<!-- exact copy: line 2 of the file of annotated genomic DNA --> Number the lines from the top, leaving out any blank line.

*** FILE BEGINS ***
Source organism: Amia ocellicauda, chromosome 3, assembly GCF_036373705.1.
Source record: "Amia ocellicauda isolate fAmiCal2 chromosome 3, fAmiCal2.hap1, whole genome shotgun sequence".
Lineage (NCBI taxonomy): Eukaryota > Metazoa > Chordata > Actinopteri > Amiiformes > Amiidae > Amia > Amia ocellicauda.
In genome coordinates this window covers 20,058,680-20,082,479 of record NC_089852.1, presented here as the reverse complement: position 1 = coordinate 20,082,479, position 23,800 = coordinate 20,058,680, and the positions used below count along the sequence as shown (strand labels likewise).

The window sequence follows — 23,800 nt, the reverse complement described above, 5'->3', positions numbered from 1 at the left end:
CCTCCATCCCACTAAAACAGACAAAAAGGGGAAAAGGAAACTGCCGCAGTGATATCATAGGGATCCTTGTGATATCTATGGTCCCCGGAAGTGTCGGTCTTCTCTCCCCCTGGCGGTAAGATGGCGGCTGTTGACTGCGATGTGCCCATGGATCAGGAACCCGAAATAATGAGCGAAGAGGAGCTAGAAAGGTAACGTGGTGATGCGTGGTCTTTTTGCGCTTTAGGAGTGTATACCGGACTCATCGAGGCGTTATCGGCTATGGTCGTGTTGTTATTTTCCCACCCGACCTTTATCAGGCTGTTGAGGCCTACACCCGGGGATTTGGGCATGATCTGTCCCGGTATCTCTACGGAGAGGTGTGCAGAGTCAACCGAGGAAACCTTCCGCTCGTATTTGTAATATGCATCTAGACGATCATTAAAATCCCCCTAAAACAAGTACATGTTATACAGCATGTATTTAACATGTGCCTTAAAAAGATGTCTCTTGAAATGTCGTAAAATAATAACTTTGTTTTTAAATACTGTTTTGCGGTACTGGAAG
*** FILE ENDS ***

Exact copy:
Source record: "Amia ocellicauda isolate fAmiCal2 chromosome 3, fAmiCal2.hap1, whole genome shotgun sequence".